The Rev. Henry S. Clubb, chairman of the Vegetarian Society of America, sent over a short paper, in which he stated that Vegetarianism was receving support from persons connected with many of the various religious denominations of the country, proving that it was in no way sectarian in its character.

The Secretary read a paper forwarded by Dr. W. L. Holbrook, of New York. In this Dr. Holbrook stated that Vegetarianism is the United States was not at present a very potent force. A great deal of seed had been planted, but most of this had fallen by the wayside or in rocky places, where it had produced little fruit. The medical men, with rare exceptions, were against Vegetarianism, the clergy were opposed to it, men of science were not in its favour, and even temperance advocates passed it by on one side, stating that one reform was enough for them. In conclusion, he congratulated English friends upon having engaged in a reform of the greatest importance to humanity, and one which he believed in a not distant future would compel men to work for its advancement with the same earnestness that they now worked for the temperance and the rights of men.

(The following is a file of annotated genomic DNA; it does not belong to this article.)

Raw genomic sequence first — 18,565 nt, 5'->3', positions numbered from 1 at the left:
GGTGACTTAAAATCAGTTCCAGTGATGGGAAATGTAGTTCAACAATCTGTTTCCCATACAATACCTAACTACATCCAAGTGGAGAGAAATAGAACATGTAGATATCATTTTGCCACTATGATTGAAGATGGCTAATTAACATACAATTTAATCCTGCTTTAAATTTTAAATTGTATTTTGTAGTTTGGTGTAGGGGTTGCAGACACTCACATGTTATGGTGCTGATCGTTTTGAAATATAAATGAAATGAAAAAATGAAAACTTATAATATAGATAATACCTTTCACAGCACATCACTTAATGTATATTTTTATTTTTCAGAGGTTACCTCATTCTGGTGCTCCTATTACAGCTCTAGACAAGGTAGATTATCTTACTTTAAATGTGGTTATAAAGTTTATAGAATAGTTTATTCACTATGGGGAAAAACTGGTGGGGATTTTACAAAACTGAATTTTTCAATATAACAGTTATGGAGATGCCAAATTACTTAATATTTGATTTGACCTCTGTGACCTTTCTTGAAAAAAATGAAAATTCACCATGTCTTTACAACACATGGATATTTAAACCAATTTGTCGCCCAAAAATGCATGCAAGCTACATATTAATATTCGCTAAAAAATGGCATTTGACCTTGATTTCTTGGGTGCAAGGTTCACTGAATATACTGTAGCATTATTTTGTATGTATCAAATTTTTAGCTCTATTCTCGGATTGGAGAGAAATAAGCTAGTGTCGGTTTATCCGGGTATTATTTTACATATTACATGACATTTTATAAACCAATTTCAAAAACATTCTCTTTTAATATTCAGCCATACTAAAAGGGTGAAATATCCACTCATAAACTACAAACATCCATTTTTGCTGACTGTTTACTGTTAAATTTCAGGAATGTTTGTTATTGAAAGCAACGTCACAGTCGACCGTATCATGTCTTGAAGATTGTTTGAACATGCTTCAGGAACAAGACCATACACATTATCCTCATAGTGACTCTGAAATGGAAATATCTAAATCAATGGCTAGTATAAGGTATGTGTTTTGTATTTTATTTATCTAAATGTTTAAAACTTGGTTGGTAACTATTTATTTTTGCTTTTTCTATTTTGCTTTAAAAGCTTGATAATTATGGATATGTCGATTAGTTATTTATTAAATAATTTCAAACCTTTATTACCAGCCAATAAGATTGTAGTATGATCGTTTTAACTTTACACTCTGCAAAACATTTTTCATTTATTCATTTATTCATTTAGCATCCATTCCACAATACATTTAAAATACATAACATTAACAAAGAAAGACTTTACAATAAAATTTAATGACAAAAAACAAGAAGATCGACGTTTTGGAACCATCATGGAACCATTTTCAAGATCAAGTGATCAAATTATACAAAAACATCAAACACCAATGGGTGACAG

Elder Aitken had personally said he was convinced that the Rev. Clubb had innaugurated a movement in America that would be for the benefit of the masses, as it had been for the Shakers. He spoke as a Vegetarian and a total abstainer for 50 years. John Davie, the well-known Vegetarian, was ninety years of age, and was as vigorous and lively in the cause as a boy (Cheers).

Mdlle. Louise Michel expressed her views on Vegetarianism. The eating of flesh meant misery to the animals, and she held that it was impossible for men to be happy while animals were miserable.

A paper by Mr. Edmund J. Baillie, on the "Cultivation of Fruit," was next discussed.

The Chairman submitted for approval a petition to be presented to Parliament in favour of the importation of dead cattle instead of live, and the abolition of private slaughterhouses, and the substitution of public abbatoirs.

The form of petition was agreed to, and the chairman undertook to seethat it was presented to the House of Commons next session.

Miss Yates gave a verbal report of some Food Reform work in France and Belgium.

Herr Schlemm presented a capital little paper which was read by Prof. Mayor on the state of the Vegetarian movement in Germany, setting out clearly and concisely the facts and figures of German Food Reform.